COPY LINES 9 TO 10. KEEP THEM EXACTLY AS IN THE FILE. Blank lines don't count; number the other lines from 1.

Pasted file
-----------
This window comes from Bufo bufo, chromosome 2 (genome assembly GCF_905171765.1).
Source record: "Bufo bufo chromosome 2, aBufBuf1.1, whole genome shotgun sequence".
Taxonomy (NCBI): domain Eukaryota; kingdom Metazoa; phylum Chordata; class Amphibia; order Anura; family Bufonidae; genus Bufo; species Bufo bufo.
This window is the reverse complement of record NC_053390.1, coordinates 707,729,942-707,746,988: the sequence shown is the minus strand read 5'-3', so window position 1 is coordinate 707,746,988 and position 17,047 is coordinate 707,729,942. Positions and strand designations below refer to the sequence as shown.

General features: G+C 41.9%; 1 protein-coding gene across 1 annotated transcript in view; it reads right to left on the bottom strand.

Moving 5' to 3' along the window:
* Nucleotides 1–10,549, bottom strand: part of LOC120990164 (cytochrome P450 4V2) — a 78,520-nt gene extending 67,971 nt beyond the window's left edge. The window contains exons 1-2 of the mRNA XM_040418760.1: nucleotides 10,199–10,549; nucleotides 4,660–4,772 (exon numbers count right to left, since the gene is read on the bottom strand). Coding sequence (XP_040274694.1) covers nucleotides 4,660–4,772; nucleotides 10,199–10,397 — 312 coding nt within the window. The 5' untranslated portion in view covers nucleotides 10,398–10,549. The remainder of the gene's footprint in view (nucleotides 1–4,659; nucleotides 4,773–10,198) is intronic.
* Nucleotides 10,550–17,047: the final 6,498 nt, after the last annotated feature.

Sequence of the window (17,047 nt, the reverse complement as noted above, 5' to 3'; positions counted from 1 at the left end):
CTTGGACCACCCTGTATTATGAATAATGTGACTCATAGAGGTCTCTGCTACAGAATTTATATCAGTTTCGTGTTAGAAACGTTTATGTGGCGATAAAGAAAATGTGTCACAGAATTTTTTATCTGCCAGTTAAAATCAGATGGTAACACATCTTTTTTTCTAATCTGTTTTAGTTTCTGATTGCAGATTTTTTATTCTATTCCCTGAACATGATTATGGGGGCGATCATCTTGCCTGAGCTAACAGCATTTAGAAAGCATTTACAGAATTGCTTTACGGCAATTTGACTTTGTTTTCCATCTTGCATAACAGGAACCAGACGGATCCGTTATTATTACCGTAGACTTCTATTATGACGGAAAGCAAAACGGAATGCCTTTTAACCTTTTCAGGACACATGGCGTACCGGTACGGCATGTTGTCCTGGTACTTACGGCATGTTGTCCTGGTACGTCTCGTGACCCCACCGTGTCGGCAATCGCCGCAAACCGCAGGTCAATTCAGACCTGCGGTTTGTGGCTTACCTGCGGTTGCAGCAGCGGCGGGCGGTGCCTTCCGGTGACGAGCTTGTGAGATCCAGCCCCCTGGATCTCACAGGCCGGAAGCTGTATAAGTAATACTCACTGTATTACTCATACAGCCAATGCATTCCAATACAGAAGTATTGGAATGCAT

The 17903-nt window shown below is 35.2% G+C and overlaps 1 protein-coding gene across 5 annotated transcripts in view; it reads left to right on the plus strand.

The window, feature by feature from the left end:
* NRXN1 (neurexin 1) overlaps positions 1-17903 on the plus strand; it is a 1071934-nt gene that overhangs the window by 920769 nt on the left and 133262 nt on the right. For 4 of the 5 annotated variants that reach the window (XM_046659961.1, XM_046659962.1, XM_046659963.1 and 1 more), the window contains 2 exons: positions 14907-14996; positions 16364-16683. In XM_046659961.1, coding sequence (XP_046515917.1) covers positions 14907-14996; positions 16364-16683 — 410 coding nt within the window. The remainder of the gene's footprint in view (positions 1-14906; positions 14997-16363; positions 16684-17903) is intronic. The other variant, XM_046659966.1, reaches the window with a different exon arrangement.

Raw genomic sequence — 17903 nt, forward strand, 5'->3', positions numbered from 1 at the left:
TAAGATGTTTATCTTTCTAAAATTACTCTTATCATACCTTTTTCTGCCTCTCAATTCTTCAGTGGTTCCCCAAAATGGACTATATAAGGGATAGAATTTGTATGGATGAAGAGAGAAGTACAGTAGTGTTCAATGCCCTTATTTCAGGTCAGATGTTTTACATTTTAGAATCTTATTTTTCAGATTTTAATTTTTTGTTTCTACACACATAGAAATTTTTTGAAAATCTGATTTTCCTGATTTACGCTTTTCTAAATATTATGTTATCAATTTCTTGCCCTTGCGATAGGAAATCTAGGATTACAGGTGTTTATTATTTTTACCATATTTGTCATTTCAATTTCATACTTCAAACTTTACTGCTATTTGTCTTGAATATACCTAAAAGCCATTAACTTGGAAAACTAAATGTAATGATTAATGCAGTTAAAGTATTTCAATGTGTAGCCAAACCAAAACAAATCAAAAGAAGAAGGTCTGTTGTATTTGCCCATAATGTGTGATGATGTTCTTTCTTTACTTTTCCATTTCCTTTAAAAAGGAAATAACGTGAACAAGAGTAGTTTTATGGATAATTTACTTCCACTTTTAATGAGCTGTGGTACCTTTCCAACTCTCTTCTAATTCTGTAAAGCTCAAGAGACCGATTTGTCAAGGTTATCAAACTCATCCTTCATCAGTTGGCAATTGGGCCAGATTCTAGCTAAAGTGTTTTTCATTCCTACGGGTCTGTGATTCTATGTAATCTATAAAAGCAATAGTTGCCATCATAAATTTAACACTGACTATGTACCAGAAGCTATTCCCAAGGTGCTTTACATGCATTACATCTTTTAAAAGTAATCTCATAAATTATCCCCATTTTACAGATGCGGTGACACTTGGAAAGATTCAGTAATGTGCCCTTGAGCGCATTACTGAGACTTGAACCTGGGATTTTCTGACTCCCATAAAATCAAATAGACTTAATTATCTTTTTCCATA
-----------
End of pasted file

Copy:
Sequence of the window (17,047 nt, the reverse complement as noted above, 5' to 3'; positions counted from 1 at the left end):
CTTGGACCACCCTGTATTATGAATAATGTGACTCATAGAGGTCTCTGCTACAGAATTTATATCAGTTTCGTGTTAGAAACGTTTATGTGGCGATAAAGAAAATGTGTCACAGAATTTTTTATCTGCCAGTTAAAATCAGATGGTAACACATCTTTTTTTCTAATCTGTTTTAGTTTCTGATTGCAGATTTTTTATTCTATTCCCTGAACATGATTATGGGGGCGATCATCTTGCCTGAGCTAACAGCATTTAGAAAGCATTTACAGAATTGCTTTACGGCAATTTGACTTTGTTTTCCATCTTGCATAACAGGAACCAGACGGATCCGTTATTATTACCGTAGACTTCTATTATGACGGAAAGCAAAACGGAATGCCTTTTAACCTTTTCAGGACACATGGCGTACCGGTACGGCATGTTGTCCTGGTACTTACGGCATGTTGTCCTGGTACGTCTCGTGACCCCACCGTGTCGGCAATCGCCGCAAACCGCAGGTCAATTCAGACCTGCGGTTTGTGGCTTACCTGCGGTTGCAGCAGCGGCGGGCGGTGCCTTCCGGTGACGAGCTTGTGAGATCCAGCCCCCTGGATCTCACAGGCCGGAAGCTGTATAAGTAATACTCACTGTATTACTCATACAGCCAATGCATTCCAATACAGAAGTATTGGAATGCAT